The Dead Sea corpus makes many such statements. The Community Rule scroll speaks of “the precepts in which the Master shall walk in”25)The Community Rule, 1QS IX 11; The Complete Dead Sea Scrolls In English (Trans. Geza Vermes), Penguin Classics (London, England: 1962, 2004, p. 111 which seems to be referring to “the Messiahs of Aaron and Israel.”26)The Community Rule, 1QS IX 10; The Complete Dead Sea Scrolls In English (Trans. Geza Vermes), Penguin Classics (London, England: 1962, 2004, p. 110

He shall conceal the teaching of the Law from men of injustice, but shall impart true knowledge and righteous judgement to those who have chosen the Way. He shall guide them all in knowledge according to the spirit of each and according to the rule of the age, and shall thus instruct them in the mysteries of marvelous truth, so that in the midst of the men of the Community they will walk perfectly together in all that has been revealed to them. This is the time for the preparation of the way into the wilderness and he shall teach them to do all that is required at that time and to separate from all those who have not turned aside from all injustice.27)The Community Rule, 1QS IX 18-20; The Complete Dead Sea Scrolls In English (Trans. Geza Vermes), Penguin Classics (London, England: 1962, 2004, p. 111

This text indicates those being receptive to the truth offered by the apparently messianic figure(s), learn knowledge of the “way” in which they should walk and to separate from others not following this way. This same scroll states there is “no pity on all who depart from the way. I will offer no comfort to the smitten until their way becomes perfect.”28)The Community Rule, 1QS X 21; The Complete Dead Sea Scrolls In English (Trans. Geza Vermes), Penguin Classics (London, England: 1962, 2004, p. 114 Furthermore, God “will deliver my soul from the Pit and will direct my steps to the way.”29)The Community Rule, 1QS XI 13; The Complete Dead Sea Scrolls In English (Trans. Geza Vermes), Penguin Classics (London, England: 1962, 2004, p. 116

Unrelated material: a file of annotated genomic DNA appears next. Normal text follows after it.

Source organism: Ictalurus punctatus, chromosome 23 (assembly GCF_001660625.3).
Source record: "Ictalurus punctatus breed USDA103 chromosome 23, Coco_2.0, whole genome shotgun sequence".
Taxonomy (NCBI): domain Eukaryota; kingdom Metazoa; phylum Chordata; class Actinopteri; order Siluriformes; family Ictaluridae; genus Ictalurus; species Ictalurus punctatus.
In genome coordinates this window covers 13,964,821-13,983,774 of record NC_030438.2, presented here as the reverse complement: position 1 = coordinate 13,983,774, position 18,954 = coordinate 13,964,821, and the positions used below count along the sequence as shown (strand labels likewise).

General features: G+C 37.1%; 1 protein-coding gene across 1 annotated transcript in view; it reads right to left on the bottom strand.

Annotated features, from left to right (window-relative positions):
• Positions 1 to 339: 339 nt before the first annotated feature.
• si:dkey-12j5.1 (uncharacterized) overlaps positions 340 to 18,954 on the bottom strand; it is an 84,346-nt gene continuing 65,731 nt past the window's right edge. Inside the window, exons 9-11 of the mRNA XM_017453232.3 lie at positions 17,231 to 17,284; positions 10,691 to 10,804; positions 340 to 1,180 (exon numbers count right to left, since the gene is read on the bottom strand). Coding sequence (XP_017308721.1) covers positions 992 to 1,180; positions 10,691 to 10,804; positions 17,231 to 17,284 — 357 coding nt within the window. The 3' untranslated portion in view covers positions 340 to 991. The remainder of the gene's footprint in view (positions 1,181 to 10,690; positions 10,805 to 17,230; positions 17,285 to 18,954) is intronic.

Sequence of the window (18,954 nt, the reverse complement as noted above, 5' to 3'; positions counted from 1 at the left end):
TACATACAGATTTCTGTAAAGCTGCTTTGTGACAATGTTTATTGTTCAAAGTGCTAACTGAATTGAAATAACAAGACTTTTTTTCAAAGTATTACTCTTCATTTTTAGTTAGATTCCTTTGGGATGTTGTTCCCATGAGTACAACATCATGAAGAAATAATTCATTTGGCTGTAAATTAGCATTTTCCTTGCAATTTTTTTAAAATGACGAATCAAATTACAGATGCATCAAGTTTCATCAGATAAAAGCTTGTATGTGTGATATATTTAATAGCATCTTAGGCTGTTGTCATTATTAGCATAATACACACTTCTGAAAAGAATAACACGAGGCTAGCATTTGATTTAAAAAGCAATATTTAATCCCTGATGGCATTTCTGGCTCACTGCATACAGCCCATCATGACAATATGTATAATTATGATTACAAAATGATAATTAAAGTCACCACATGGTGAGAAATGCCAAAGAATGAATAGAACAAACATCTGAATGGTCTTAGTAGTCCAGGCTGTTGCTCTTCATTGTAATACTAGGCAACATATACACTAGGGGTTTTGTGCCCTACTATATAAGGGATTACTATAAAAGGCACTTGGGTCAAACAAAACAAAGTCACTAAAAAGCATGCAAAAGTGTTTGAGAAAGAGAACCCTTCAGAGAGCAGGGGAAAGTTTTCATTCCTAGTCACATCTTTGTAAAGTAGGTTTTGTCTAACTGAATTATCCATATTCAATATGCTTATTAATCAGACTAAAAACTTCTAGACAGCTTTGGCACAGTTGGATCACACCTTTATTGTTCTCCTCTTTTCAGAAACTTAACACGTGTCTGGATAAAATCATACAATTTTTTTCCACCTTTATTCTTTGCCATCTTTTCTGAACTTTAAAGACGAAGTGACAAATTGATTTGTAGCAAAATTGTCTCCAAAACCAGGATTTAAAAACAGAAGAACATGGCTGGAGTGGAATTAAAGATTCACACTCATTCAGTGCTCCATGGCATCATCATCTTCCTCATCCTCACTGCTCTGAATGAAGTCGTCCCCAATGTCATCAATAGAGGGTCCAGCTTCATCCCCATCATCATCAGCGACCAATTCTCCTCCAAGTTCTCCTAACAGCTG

The Damascus Document relates an interesting passage that holds a number of parallels to Psalm 1.

And God observed their deeds, that they sought Him with a whole heart, and He raised for them a Teacher of Righteousness to guide them in the way of His heart. And he made known to the latter generations that which God had done to the later generation, the congregation of traitors, to those who departed from the way. This was the time of which it is written, Like a stubborn heifer thus was Israel stubborn (Hos. 4:16), when the Scoffer arose who shed over Israel the waters of lies. He caused them to wander in a pathless wilderness, laying low the everlasting heights, abolishing the ways of righteousness and removing the boundary with which the forefathers had marked out their inheritance, that he might call down on them the curses of His Covenant.30)The Damascus Document, CD I. 11-18; The Complete Dead Sea Scrolls In English (Trans. Geza Vermes), Penguin Classics (London, England: 1962, 2004, p. 129-130

In this text, God observed the “deeds” of men, which is synonymous with their “way.” God gives a teacher to guide them in the “way” of His own heart. This is clearly the Law which is also expressed as His Covenant, which anyone who turns from it is a traitor. The scoffer who drowns the faithful of the nation with lies is contrasted to the blessed man in Psalm 1 who is a fruitful tree planted by waters. Following these lies causes wandering without a path to follow having departed from the way.

            Understanding these basics of the Qumran community, their continuous message was “do not endure those who pervert the way.”31)Songs of the Holocaust of the Sabbath, 4Q400 fr. I. 10; The Complete Dead Sea Scrolls In English (Trans. Geza Vermes), Penguin Classics (London, England: 1962, 2004, p. 330 Another scroll reports the words of Moses: “When I have established the Covenant and commanded the way in which you should walk, appoint wise men whose work it shall be to expound to you and your children all these words of the Law.”32)The Words of Moses, 1Q22 II. 8; The Complete Dead Sea Scrolls In English (Trans. Geza Vermes), Penguin Classics (London, England: 1962, 2004, p. 575 Thus the “way” is equated with the Law, which is the Mosaic Covenant. Men who can study the words of the Law to teach it to the people was necessary to lead the nation in the right path. They were to meditate on the Law and separate from scoffers which were considered traitors of the nation since they attempted to cause the people to forsake the Covenant of God. This is the historical antecedent of the thought behind utilizing the term “the way” for Christians. They had a New Covenant, or Testament to walk in to express their relationship with the God they followed. That God Called Himself “The Way” (John 14:6).

print

References   [ + ]